SYRACUSE — The six winners of Upstate Medical University’s medical device innovation challenge (MDIC) are moving on with their products’ development.
Upstate MIND (medical innovation and novel discovery center) at Upstate’s Central New York Biotech Accelerator (CNYBAC) sponsored the initiative, the medical school said in a news release.
The six-month program seeks to “promote understanding of and build networks for innovative and technology-driven biotech product and service development and commercialization” per Upstate Medical.
The winners include a shoulder-mounted intravenous (IV) system; urinary catheters with improved infection control; the transformation of well-known video games into respiratory therapy exercise; and an inconspicuous breast pump for moms, Upstate Medical said.
With their wins, Upstate Medical provides the firms six months of free work space at the “creation garage” at the CNYBAC. They’ll also have access to Upstate Medical research and clinical experts along with use of Upstate’s research facilities.
Participants also have access to “intensive mentorship” from a group of medical-device product development, regulatory, commercialization, and legal experts. Collaborative partners involved in the program include Blackstone LaunchPad, which has a program at Syracuse University (SU); Innovation Law Center at SU’s College of Law; and Upstate Venture Connect of Syracuse.
Additionally, teams are invited to apply to student engineering capstone programs at Syracuse University and Queen’s University in Kingston, Ontario.
“The innovators in our region continue to find new ways and opportunities to enhance the health and well-being of patients or those with medical conditions,” Kathi Durdon, executive director of the Central New York Biotech Accelerator, said in the release. “Through this program, these innovators will find a ready supply of expertise, support and encouragement to move their products and ideas forward.”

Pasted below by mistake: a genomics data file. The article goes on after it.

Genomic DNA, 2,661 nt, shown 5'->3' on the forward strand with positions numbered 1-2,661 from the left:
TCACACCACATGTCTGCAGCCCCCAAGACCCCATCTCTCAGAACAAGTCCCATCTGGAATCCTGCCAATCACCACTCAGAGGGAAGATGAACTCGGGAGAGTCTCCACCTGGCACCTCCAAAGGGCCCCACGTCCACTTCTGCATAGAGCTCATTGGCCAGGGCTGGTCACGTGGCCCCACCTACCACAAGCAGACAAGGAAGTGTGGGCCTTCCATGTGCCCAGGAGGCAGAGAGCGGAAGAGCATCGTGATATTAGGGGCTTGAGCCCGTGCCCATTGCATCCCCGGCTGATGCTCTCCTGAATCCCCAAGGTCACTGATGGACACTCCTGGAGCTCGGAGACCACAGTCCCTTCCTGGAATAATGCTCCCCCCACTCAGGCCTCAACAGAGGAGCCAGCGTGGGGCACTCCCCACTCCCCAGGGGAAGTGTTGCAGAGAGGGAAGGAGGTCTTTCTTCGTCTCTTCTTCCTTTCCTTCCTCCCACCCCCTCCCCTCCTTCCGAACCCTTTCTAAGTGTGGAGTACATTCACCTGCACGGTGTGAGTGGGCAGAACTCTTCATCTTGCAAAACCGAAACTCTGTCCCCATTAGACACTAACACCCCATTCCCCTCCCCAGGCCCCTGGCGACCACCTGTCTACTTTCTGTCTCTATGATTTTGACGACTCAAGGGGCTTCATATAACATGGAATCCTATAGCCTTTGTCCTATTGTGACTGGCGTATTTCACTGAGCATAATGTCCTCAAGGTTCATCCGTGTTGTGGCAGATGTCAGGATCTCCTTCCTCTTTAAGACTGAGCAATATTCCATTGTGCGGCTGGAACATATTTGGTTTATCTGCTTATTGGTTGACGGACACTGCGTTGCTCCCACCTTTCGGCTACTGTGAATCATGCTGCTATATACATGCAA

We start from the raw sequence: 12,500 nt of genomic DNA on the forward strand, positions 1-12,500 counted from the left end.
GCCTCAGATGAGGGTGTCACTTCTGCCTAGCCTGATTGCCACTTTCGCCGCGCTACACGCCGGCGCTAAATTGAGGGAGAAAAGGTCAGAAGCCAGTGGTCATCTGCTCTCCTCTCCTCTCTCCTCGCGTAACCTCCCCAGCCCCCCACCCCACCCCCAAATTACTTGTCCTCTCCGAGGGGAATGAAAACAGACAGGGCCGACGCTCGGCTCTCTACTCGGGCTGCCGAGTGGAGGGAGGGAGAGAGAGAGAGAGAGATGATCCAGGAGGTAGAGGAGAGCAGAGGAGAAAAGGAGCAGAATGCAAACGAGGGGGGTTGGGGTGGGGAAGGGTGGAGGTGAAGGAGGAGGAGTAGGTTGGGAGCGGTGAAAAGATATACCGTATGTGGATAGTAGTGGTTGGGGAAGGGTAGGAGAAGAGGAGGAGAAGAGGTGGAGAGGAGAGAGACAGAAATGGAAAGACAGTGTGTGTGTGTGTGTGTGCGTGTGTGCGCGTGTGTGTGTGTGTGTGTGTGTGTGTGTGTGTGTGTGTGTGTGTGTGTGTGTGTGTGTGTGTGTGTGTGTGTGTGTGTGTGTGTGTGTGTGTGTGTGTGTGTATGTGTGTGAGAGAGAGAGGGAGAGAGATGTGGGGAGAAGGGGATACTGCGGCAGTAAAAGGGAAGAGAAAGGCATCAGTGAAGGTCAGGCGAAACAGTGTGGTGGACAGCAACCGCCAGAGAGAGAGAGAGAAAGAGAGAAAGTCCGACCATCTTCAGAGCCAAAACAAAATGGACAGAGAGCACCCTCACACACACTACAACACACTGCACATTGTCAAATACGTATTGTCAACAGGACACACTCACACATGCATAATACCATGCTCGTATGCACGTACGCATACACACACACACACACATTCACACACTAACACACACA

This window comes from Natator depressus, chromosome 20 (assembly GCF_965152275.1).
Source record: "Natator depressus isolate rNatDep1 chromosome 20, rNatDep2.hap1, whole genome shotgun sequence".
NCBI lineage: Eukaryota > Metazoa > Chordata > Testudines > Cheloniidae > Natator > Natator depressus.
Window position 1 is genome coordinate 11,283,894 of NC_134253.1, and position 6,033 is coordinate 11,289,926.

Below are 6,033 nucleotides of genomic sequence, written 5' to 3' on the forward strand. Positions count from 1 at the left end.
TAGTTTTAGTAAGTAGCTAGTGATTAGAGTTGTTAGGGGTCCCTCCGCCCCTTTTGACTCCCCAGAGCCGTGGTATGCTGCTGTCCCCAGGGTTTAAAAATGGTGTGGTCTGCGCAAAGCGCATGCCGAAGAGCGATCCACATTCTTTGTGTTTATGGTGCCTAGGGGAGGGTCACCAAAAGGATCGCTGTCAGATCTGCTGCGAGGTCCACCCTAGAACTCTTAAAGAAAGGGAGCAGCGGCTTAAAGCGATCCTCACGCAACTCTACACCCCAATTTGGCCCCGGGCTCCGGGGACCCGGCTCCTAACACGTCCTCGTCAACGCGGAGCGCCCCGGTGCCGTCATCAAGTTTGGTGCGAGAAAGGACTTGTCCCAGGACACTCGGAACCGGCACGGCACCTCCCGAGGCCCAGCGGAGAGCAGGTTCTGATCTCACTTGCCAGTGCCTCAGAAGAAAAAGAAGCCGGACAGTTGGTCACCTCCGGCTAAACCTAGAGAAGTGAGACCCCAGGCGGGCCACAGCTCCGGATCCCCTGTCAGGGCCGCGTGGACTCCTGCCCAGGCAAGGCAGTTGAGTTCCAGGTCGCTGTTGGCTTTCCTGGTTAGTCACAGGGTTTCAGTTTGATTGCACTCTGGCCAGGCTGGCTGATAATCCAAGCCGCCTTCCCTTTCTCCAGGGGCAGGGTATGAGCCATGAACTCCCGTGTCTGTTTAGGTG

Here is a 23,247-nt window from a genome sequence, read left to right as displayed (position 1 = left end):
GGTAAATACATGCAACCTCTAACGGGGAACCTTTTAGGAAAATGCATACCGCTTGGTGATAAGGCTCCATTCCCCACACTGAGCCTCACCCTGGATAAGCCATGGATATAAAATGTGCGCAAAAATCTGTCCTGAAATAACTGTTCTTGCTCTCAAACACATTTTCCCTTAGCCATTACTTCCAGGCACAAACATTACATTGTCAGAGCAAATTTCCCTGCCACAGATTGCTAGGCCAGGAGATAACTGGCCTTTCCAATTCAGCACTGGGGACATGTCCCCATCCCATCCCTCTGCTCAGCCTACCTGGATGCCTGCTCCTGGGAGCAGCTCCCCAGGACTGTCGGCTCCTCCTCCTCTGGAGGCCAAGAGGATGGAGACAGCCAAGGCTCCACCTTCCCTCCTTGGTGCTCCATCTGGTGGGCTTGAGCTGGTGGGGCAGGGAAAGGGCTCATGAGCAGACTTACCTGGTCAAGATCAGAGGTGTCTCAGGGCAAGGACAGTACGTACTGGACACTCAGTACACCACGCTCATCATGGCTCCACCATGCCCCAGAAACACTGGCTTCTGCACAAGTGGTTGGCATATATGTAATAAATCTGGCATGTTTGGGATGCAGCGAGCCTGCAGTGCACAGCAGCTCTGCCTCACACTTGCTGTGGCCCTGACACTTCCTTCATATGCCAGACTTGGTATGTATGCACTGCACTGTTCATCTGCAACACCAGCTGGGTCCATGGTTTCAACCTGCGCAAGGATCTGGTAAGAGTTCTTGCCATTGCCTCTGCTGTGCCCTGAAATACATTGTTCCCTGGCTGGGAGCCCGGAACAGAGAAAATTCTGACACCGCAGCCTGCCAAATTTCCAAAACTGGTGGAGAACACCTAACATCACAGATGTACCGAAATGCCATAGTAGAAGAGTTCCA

Additional support for the program comes from the Empire State Development (ESD) New York State certified business incubator grant.
The Central New York Biotech Accelerator, which is located at 841 E. Fayette St., is part of Upstate Medical University. The 52,300-square-foot facility offers wet and dry labs, services, coordinated resources, targeted mentorship and education to individuals and startup companies involved in the commercialization of biotech innovation.
Companies selected as MDIC winners include MedUX, of Syracuse, which is creating a shoulder-mounted portable IV system (called L-IV, for Liberating Intravenous) that allows people in hospital settings or disaster situations to get IV treatment “comfortably and efficiently” without being tethered to an IV pole, per the Upstate Medical release.
They also include Megan Thomas of Syracuse, who is developing a breast pump that can be used while women engage in daily activities, whether at the workplace or at home. The product’s goal is to eliminating the time women must spend solely on pumping. Thomas wants to enable women to pump in the physical workplace without the social stigma of having to seek a storage or break room.
In addition, Halamine Inc. of Ithaca is working to develop a new category of “hydrogel skin” coated urinary catheters with improved infection control. This coating innovation is based on a new composition of hydrogel materials (named HalaGel) that combines antimicrobial and anti-immunoreaction chemistries, which were invented by Cornell University biological engineering researcher Mingyu Qiao, co-founder of Halamine Inc.
The winning firms also include ZephyRx of Albany, which designs breath-powered video-game controllers so popular video games can be used in respiratory therapy for conditions, such as pneumonia, asthma and chronic obstructive pulmonary disease; Revital Therapeutics of New Jersey, which is a tissue engineering company dedicated to creating off-the-shelf tissue grafts for a wide range of conditions and surgical procedures; and CathBuddy Inc., of Woodbury, which is making reusable urinary intermittent catheters system for people with neurogenic bladder (the loss of bladder control due to brain or spinal cord or nerve problem).